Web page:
Having drawn comparisons to Gone with the Wind and Out of Africa, The Fever Tree is a page-turner of the very first order.
In London she was caged by society.
In South Africa, she is dangerously free.
Frances Irvine, left destitute in the wake of her father's sudden death, has been forced to abandon her life of wealth and privilege in London and emigrate to the Southern Cape of Africa. 1880 South Africa is a country torn apart by greed. In this remote and inhospitable land she becomes entangled with two very different men?one driven by ambition, the other by his ideals. Only when the rumor of a smallpox epidemic takes her into the dark heart of the diamond mines does she see her path to happiness.
But this is a ruthless world of avarice and exploitation, where the spoils of the rich come at a terrible human cost and powerful men will go to any lengths to keep the mines in operation. Removed from civilization and disillusioned by her isolation, Frances must choose between passion and integrity, a decision that has devastating consequences.
The Fever Tree is a compelling portrait of colonial South Africa, its raw beauty and deprivation alive in equal measure. But above all it is a love story about how - just when we need it most - fear can blind us to the truth.
McVeigh’s The Fever Tree is entrancing and provocative. It is a beautiful character drama and an insightful historical representation. This novel is not to be missed. (Reviewed by Sarah Sacha Dollacker).
O, The Oprah Magazine
Though the book is a page-turner of the ‘who will she choose?’ variety right until the end, the most fascinating strand of the story is Frances, and her struggles to come to terms with her new ideas about society, marriage, family and love.
McVeigh captures how greed and racism blinded whites to the savage mistreatment of the black Africans being robbed of their land and its wealth. History has rarely been more vividly presented.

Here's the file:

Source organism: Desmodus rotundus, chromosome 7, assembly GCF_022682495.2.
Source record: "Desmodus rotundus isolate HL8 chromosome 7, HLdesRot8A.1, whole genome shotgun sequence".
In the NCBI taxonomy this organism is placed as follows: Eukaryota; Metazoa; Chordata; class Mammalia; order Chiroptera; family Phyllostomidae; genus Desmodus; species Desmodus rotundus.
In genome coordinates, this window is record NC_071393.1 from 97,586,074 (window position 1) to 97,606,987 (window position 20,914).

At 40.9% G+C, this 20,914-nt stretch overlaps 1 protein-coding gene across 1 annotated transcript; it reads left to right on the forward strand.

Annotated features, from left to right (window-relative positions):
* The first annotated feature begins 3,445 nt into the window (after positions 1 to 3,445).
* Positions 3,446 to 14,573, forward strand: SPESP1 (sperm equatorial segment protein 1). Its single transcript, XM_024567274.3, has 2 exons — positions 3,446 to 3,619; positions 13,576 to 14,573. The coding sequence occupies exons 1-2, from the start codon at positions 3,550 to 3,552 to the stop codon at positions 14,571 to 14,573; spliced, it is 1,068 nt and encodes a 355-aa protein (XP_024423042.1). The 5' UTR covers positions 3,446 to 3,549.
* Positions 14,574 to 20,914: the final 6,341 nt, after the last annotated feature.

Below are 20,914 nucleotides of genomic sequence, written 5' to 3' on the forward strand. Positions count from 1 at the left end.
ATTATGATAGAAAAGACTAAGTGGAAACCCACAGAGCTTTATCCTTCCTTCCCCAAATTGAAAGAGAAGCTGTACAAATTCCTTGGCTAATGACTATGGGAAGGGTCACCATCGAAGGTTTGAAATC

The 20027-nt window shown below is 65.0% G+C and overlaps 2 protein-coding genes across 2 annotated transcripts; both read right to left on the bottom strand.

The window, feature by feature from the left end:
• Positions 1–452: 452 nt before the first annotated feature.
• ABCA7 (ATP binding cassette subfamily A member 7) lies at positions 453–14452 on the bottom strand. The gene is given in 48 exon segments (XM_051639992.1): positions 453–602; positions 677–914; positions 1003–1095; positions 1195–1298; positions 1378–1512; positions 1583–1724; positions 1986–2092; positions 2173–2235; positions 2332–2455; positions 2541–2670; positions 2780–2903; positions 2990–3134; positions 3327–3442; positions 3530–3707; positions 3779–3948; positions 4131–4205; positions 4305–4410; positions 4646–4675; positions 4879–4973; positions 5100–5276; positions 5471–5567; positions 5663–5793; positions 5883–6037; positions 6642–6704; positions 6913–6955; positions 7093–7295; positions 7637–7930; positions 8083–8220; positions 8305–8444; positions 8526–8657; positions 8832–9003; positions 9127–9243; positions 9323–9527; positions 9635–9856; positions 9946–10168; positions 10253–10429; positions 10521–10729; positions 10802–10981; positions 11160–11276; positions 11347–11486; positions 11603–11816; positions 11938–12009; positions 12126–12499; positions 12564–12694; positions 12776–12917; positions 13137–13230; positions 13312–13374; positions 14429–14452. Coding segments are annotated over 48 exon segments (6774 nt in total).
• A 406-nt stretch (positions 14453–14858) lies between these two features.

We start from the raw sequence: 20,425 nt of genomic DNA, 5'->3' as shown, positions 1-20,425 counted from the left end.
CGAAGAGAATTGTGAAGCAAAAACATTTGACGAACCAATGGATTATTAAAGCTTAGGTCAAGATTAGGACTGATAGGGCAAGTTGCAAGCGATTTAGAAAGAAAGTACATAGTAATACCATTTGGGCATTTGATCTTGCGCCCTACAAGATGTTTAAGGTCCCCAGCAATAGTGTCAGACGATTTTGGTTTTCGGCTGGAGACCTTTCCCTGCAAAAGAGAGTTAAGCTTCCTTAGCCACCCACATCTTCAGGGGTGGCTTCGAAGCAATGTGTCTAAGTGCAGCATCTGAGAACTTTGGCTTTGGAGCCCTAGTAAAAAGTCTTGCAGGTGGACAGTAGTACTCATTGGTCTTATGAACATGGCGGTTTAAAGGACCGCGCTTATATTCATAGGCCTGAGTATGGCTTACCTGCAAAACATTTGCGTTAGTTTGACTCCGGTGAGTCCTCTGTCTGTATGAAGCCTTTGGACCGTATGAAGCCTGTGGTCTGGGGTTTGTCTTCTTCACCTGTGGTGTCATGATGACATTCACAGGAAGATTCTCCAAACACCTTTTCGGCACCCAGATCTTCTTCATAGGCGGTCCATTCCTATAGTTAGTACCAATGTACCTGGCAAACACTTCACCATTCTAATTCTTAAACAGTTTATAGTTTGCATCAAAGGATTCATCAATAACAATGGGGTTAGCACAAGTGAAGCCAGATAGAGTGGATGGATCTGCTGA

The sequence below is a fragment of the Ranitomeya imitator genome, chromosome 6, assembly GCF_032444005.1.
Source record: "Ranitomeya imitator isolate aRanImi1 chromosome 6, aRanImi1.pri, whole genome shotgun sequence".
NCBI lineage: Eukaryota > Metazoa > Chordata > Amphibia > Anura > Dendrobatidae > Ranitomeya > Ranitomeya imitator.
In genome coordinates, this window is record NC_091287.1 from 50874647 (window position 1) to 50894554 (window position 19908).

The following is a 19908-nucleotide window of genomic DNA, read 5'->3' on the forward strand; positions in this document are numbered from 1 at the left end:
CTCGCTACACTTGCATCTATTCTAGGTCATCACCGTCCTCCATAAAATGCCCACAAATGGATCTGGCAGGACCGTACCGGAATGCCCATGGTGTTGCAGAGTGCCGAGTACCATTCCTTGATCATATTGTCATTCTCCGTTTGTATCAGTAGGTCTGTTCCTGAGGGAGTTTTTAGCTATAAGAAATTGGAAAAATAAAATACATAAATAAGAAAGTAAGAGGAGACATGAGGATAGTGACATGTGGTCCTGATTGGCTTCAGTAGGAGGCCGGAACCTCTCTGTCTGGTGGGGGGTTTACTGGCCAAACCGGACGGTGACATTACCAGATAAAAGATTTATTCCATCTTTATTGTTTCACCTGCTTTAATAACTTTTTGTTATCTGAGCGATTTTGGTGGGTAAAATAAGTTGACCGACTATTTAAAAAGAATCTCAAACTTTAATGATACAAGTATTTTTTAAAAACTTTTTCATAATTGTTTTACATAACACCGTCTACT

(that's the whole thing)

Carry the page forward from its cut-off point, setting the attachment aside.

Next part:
McVeigh's distinctive first novel is a lush, sweeping tale of willful self-deception… the sensory detail and sweep of the novel are exquisite, particularly for a debut.
Forceful and direct, yet surprisingly lyrical, McVeigh's narrative weaves top-notch research and true passion for the material with a well-conceived plot. Readers might argue that the ending's a bit weak when compared to the boldness of the rest of the story, but that's a minor issue. Overall, this story's a gem.
With its cinematic descriptions and compulsively readable plotline, this debut novel may well become a book-club favorite. . . . With its social-justice angle; exotic, ruggedly beautiful location; and universal theme of emotional growth, this will have wide appeal.
Financial Times The Fever Tree is a skilled unfolding of a woman's struggle with desire, class divide, and disease in 19th Century South Africa... [T]he journey, like the landscape, is thrillingly huge: one of love, self-knowledge, human and political self-respect. Frances treads out every step - a naive and intriguing character who brings alive a momentous, and appalling, part of history.
The Times Literary Supplement (UK)
The subterfuges and instability of the diamond industry are engrossing, but it is McVeigh's attention to the material culture of South Africa that really fascinates: No object is too small to attract her notice, and through accumulation such objects become evocative and strangely moving ... The Fever Tree is well worth reading.
A magical, bewitching tale of loss, betrayal and love.
Julian Fellowes, creator of Downton Abbey
There is nothing more exciting than a new writer with a genuine voice. I loved it.
Kim Edwards, author of The Memory Keeper's Daughter and The Lake of Dreams The Fever Tree is vividly written, and moves so fluidly from Victorian drawing rooms to the wild, spare plains and brutal diamond mines of South Africa; place and people come alive in this book. When Frances Irvine, naive and sheltered, is forced to emigrate and make a new life, she encounters both beauty and searing injustices, and ultimately, she's forced to confront herself, as well. A gripping story - I found myself thinking of scenes from this book long after I had turned the last page.
Hillary Jordon, author of Mudbound
An orphaned young gentlewoman, a shipboard romance en route to a strange and perilous land, a forced marriage to an enigmatic stranger ... The Fever Tree serves up all the delicious elements of a romantic classic, seasoned by evocative prose and keen moral commentary. Gobble it up and then shelve it next to the Brontë sisters.
Recent Reader Reviews
Rated of 5
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